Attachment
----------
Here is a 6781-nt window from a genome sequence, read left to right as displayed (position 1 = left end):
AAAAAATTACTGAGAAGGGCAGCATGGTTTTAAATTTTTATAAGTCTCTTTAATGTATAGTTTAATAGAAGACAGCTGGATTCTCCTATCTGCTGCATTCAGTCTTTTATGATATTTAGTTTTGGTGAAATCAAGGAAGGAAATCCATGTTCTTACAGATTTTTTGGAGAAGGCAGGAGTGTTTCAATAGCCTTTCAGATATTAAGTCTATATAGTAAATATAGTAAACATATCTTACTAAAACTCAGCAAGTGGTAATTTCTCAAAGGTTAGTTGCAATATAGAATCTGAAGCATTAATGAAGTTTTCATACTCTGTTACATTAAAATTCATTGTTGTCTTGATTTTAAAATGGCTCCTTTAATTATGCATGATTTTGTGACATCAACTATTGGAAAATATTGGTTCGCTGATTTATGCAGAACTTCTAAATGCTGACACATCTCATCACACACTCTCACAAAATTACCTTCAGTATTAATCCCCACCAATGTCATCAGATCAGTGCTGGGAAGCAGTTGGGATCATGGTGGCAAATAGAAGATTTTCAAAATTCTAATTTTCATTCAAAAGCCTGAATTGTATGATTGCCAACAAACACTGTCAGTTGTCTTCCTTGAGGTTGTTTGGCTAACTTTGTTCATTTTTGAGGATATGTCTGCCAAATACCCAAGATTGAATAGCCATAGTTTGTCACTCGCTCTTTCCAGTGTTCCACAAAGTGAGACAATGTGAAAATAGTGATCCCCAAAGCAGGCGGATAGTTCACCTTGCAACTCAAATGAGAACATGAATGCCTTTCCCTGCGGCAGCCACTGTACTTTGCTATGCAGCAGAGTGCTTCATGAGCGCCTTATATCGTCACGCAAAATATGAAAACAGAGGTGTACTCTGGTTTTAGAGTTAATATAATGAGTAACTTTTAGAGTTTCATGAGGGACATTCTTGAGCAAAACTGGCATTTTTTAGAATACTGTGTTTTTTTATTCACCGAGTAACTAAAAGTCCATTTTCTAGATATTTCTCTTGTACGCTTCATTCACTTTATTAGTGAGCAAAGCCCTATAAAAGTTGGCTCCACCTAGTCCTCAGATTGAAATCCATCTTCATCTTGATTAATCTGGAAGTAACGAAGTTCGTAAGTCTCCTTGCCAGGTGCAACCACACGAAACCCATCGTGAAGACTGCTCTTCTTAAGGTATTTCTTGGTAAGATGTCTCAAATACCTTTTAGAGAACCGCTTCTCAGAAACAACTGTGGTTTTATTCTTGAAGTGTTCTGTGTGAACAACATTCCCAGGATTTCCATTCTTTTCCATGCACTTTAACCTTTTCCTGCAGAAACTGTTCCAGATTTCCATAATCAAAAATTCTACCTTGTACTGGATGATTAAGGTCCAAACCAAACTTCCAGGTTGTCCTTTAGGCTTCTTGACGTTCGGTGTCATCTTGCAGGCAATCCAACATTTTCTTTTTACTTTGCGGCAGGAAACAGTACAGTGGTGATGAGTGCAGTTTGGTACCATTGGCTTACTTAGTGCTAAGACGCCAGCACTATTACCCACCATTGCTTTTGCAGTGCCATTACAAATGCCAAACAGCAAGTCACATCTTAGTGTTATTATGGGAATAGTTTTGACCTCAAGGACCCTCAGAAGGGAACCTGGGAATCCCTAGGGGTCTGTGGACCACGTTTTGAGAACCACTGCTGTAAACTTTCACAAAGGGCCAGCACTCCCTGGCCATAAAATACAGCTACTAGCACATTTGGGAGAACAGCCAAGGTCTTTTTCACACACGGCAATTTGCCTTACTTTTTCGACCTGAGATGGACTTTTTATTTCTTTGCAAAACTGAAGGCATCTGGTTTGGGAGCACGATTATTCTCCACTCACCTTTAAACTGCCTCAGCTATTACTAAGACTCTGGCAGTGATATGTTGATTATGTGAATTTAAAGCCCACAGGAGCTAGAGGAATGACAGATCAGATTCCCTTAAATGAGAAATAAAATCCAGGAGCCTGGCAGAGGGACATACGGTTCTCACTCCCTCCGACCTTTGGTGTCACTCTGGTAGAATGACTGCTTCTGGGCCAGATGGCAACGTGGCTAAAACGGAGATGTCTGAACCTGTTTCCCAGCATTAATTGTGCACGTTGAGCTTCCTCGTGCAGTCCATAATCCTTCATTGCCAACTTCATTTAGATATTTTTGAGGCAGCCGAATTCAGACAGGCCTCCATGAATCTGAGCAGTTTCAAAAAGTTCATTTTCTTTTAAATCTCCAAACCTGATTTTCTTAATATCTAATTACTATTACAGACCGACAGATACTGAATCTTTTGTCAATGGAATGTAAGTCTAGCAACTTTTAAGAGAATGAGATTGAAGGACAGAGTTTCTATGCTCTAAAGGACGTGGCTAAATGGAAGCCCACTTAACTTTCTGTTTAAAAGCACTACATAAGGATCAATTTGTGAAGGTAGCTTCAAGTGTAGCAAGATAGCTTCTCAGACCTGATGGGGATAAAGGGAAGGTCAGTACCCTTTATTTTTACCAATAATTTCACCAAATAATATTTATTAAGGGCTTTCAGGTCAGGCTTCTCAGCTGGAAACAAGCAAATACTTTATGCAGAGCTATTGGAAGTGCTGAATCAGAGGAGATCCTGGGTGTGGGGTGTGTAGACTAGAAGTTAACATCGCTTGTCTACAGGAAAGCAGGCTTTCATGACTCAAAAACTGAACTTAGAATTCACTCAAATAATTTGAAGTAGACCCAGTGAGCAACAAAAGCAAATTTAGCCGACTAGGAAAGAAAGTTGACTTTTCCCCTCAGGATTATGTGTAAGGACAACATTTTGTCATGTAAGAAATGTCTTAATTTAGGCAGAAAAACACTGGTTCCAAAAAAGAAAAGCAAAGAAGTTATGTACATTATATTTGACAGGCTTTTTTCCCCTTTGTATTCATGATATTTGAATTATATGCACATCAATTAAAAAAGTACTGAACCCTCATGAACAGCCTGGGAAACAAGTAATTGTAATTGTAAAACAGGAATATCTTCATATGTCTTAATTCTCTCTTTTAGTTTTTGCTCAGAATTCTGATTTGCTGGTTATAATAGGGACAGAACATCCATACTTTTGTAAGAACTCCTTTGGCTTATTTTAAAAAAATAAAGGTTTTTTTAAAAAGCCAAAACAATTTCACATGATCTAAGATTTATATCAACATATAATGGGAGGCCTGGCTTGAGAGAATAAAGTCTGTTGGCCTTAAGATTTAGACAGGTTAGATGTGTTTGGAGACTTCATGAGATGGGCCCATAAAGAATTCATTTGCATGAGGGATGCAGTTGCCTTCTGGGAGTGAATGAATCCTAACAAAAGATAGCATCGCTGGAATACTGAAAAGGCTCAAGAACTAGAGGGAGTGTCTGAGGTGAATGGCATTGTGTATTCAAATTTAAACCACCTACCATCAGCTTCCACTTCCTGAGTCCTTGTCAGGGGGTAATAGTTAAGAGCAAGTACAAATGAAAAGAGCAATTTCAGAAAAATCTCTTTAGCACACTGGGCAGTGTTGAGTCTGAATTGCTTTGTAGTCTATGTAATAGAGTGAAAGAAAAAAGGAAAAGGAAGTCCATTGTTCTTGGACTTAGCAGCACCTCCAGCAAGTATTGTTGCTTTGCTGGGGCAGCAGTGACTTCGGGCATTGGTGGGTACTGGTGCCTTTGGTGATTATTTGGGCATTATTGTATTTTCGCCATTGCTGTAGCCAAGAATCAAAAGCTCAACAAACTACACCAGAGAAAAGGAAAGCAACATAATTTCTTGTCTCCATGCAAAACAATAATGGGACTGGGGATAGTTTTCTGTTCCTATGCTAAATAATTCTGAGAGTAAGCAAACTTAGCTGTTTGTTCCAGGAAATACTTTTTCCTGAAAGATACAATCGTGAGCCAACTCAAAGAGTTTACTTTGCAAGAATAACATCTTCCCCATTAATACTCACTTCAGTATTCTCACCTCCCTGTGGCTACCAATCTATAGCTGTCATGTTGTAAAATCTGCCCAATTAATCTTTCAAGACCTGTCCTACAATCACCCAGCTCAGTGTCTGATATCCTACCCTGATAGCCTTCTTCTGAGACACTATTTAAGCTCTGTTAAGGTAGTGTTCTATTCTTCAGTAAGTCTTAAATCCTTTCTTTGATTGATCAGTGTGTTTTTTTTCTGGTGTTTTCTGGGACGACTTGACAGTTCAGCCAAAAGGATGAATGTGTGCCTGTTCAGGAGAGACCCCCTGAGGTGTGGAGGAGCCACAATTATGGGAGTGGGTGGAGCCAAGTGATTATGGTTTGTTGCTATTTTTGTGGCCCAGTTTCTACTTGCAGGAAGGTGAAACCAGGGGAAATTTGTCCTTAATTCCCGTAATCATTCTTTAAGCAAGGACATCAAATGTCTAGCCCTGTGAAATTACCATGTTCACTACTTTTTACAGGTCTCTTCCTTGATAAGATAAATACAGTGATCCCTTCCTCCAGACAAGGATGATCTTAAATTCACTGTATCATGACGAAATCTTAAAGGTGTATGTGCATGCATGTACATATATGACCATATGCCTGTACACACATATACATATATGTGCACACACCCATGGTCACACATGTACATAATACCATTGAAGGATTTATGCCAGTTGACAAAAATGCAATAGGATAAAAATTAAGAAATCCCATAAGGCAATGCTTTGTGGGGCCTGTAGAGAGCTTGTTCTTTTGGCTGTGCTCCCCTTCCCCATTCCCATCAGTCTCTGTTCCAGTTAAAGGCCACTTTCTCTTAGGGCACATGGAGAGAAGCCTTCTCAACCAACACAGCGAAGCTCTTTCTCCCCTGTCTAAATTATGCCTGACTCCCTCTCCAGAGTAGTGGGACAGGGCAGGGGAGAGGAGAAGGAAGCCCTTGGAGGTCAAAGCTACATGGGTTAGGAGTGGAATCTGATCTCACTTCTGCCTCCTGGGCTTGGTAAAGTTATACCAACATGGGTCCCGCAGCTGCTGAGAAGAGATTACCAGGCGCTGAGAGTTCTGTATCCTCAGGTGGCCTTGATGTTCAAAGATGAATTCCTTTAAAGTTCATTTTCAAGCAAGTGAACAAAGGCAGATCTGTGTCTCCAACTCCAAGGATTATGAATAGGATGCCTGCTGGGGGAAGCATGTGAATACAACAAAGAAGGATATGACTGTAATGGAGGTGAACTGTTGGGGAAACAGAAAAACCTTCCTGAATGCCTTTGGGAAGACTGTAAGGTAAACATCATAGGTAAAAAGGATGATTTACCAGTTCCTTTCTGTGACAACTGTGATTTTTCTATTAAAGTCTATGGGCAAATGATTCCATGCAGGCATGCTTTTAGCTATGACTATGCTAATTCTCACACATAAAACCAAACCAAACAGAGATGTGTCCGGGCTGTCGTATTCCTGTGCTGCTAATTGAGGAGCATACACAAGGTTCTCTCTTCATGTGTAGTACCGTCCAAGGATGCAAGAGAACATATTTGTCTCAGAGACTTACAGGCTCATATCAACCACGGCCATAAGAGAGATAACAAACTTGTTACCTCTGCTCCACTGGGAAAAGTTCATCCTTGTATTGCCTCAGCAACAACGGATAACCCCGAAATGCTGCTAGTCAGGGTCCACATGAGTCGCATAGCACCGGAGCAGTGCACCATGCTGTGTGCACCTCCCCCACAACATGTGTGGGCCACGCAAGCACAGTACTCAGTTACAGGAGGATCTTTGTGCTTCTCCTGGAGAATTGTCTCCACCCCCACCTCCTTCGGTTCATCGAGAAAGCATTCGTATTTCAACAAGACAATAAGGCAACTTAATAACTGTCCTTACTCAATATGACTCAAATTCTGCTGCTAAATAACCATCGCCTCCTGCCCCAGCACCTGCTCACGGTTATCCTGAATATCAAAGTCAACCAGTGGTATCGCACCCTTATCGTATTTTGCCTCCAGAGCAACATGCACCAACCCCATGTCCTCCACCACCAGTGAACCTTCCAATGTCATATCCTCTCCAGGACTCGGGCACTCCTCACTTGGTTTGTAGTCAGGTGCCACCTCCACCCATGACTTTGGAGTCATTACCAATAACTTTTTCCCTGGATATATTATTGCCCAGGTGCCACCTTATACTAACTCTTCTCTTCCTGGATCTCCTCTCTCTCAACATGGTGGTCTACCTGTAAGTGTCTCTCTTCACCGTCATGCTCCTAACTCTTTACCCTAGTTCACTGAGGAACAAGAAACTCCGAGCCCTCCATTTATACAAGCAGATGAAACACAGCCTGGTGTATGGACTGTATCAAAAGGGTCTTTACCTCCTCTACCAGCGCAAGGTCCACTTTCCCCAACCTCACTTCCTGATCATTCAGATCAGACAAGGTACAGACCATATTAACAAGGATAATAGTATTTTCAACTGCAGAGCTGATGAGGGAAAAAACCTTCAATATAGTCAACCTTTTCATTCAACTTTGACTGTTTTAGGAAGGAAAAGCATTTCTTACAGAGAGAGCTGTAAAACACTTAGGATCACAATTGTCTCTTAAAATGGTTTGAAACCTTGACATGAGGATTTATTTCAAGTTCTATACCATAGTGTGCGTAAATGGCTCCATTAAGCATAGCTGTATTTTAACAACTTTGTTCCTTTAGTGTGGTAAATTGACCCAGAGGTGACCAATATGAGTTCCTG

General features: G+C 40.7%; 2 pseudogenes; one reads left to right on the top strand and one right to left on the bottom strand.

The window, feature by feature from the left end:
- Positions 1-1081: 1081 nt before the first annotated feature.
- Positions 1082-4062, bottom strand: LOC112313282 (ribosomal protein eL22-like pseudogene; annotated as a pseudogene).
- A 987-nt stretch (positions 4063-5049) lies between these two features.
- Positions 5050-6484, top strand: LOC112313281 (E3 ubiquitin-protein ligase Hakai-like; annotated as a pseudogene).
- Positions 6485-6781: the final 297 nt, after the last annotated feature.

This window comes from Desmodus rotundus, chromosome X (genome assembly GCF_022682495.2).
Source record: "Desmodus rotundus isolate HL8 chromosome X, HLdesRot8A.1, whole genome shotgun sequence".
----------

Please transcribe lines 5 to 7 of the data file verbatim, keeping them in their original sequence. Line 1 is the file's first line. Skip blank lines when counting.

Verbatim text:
- Positions 1-1081: 1081 nt before the first annotated feature.
- Positions 1082-4062, bottom strand: LOC112313282 (ribosomal protein eL22-like pseudogene; annotated as a pseudogene).
- A 987-nt stretch (positions 4063-5049) lies between these two features.